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Parallel and Sequential Testing of Design Alternatives

  • Christoph H. Loch

    ()

    (INSEAD, Boulevard de Constance, 77305 Fontainebleau Cedex, France)

  • Christian Terwiesch

    ()

    (The Wharton School, University of Pennsylvania, Philadelphia, Pennsylvania 19104)

  • Stefan Thomke

    ()

    (Harvard Business School, Soldiers Field, Boston, Massachusetts 02163)

Registered author(s):

    An important managerial problem in product design in the extent to which testing activities are carried out in parallel or in series. Parallel testing has the advantage of proceeding more rapidly than serial testing but does not take advantage of the potential for learning between tests, thus resulting in a larger number of tests. We model this trade-off in the form of a dynamic program and derive the optimal testing strategy (or mix of parallel and serial testing) that minimizes both the total cost and time of testing. We derive the optimal testing strategy as a function of testing cost, prior knowledge, and testing lead time. Using information theory to measure the test efficiency, we further show that in the case of imperfect testing (due to noise or simulated test conditions), the attractiveness of parallel strategies decreases. Finally, we analyze the relationship between testing strategies and the structure of design hierarchy. We show that a key benefit of modular product architecture lies in the reduction of testing cost.

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    File URL: http://dx.doi.org/10.1287/mnsc.47.5.663.10480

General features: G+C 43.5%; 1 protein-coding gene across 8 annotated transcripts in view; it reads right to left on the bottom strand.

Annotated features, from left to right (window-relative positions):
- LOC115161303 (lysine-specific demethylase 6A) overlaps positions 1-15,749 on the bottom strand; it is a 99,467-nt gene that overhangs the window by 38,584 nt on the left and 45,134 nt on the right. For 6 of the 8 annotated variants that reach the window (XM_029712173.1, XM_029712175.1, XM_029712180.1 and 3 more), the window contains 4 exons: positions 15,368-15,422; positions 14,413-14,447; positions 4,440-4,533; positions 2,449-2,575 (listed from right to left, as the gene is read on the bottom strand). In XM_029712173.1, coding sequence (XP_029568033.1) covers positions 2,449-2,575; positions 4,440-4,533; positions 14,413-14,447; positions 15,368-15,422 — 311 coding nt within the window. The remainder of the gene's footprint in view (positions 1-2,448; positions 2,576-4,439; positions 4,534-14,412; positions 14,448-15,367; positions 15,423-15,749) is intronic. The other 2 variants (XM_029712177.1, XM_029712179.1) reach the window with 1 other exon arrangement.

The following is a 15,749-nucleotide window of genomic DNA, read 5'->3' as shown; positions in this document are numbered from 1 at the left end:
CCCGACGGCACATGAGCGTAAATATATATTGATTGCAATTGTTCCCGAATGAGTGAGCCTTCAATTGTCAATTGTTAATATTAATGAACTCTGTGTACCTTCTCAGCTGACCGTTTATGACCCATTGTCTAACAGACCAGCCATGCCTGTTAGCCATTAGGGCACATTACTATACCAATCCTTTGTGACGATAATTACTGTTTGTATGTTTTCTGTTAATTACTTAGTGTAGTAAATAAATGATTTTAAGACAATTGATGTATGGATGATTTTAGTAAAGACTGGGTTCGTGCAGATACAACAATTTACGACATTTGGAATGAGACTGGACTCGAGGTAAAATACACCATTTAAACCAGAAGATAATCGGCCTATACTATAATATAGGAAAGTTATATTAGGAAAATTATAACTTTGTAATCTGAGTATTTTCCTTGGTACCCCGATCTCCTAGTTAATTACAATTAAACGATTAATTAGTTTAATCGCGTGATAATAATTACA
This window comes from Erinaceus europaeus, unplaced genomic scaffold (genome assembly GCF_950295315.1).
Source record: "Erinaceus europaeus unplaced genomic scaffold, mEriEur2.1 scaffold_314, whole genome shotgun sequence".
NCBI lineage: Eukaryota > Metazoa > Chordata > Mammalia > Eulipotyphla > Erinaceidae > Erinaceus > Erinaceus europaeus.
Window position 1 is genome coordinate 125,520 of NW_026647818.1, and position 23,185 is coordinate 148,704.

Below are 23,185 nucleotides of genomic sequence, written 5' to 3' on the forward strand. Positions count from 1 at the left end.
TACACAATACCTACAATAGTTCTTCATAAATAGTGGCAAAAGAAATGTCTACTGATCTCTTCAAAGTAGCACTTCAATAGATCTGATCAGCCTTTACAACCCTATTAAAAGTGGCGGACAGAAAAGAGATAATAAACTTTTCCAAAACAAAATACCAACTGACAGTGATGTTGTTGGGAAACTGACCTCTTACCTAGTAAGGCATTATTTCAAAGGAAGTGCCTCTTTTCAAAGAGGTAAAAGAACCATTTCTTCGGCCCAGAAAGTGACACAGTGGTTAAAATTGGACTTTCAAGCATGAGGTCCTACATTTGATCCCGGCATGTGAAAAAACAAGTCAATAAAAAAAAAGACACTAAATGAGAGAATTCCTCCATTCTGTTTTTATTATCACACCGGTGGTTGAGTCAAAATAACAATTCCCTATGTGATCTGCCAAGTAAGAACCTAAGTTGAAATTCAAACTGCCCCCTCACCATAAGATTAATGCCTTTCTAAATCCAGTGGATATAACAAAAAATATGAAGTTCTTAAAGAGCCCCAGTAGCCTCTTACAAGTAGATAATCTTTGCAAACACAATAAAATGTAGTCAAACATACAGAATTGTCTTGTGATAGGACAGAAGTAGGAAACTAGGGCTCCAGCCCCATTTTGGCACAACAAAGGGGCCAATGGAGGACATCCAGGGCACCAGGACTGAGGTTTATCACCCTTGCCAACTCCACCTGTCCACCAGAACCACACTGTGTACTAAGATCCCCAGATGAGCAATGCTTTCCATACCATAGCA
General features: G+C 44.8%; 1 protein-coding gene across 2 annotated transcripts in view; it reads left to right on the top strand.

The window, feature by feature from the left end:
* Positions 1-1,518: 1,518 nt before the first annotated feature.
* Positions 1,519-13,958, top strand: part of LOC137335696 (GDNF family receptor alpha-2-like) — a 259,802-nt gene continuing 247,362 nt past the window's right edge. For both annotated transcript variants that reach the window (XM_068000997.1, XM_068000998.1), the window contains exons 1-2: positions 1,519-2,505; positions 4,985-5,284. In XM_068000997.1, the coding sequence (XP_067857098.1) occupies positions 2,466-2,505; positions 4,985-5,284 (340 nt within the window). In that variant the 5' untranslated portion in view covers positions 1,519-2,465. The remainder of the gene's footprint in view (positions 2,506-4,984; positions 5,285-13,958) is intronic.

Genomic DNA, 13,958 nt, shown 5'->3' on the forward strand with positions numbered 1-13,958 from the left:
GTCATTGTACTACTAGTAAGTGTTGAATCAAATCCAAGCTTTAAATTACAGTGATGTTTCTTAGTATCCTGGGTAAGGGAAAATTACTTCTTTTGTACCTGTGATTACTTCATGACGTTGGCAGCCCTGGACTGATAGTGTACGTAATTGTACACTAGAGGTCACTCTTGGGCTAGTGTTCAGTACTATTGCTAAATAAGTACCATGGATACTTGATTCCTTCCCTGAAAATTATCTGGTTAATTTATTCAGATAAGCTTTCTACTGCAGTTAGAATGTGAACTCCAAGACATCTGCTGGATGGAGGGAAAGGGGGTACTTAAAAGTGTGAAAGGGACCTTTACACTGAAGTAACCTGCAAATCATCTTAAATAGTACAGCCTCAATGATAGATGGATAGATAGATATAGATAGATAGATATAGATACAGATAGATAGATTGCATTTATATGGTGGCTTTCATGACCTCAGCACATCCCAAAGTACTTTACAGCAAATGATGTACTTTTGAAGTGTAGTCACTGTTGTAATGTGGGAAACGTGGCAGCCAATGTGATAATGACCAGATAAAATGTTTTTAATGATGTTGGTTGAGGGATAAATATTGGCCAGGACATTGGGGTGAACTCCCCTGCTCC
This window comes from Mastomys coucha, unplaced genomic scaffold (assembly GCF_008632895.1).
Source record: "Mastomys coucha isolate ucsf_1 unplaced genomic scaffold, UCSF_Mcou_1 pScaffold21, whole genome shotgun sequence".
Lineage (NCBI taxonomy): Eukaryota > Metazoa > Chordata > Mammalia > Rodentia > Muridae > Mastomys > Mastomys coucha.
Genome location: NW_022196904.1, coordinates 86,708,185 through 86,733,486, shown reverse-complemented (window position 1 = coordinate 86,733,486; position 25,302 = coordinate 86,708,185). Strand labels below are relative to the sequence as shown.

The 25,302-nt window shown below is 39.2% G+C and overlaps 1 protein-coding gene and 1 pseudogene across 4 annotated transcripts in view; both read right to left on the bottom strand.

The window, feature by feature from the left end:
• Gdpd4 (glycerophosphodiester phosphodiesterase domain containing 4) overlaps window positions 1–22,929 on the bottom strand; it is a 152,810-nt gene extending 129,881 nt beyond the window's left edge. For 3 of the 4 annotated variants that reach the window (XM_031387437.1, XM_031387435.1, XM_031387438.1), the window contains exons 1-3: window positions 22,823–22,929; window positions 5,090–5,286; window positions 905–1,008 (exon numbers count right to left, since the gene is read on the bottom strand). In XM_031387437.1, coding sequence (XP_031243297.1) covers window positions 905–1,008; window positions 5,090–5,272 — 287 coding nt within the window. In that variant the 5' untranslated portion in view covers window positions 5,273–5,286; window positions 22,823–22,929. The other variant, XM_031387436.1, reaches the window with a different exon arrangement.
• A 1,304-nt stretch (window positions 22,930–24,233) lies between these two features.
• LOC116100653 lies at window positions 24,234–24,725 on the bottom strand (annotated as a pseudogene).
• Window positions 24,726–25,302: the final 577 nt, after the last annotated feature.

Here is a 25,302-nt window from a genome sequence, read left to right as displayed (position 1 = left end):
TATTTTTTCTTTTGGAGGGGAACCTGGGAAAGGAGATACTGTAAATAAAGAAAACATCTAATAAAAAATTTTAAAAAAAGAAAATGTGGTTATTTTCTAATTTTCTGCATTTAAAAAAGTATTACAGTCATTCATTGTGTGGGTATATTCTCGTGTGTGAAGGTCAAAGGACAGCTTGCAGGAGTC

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    Article provided by INFORMS in its journal Management Science.

    Volume (Year): 47 (2001)
    Issue (Month): 5 (May)
    Pages: 663-678

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    Handle: RePEc:inm:ormnsc:v:47:y:2001:i:5:p:663-678
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    1. Roger E. Bohn, 1995. "Noise and Learning in Semiconductor Manufacturing," Management Science, INFORMS, vol. 41(1), pages 31-42, January.
    2. Marco Iansiti, 2000. "How the Incumbent Can Win: Managing Technological Transitions in the Semiconductor Industry," Management Science, INFORMS, vol. 46(2), pages 169-185, February.
    3. Robert P. Smith & Steven D. Eppinger, 1997. "A Predictive Model of Sequential Iteration in Engineering Design," Management Science, INFORMS, vol. 43(8), pages 1104-1120, August.
    4. M. L. Weitzman, 1978. "Optimal Search for the Best Alternative," Working papers 214, Massachusetts Institute of Technology (MIT), Department of Economics.
    5. Thomke, Stefan & von Hippel, Eric & Franke, Roland, 1998. "Modes of experimentation: an innovation process--and competitive--variable," Research Policy, Elsevier, vol. 27(3), pages 315-332, July.
    6. Christoph H. Loch & Christian Terwiesch, 1998. "Communication and Uncertainty in Concurrent Engineering," Management Science, INFORMS, vol. 44(8), pages 1032-1048, August.
    7. Stefan H. Thomke, 1998. "Managing Experimentation in the Design of New Products," Management Science, INFORMS, vol. 44(6), pages 743-762, June.
    8. Ulrich, Karl, 1995. "The role of product architecture in the manufacturing firm," Research Policy, Elsevier, vol. 24(3), pages 419-440, May.
    9. Armen A. Alchian, 1950. "Uncertainty, Evolution, and Economic Theory," Journal of Political Economy, University of Chicago Press, vol. 58, pages 211.
    10. Christian Terwiesch & Christoph H. Loch, 1999. "Measuring the Effectiveness of Overlapping Development Activities," Management Science, INFORMS, vol. 45(4), pages 455-465, April.
    11. Clark, Kim B., 1985. "The interaction of design hierarchies and market concepts in technological evolution," Research Policy, Elsevier, vol. 14(5), pages 235-251, October.
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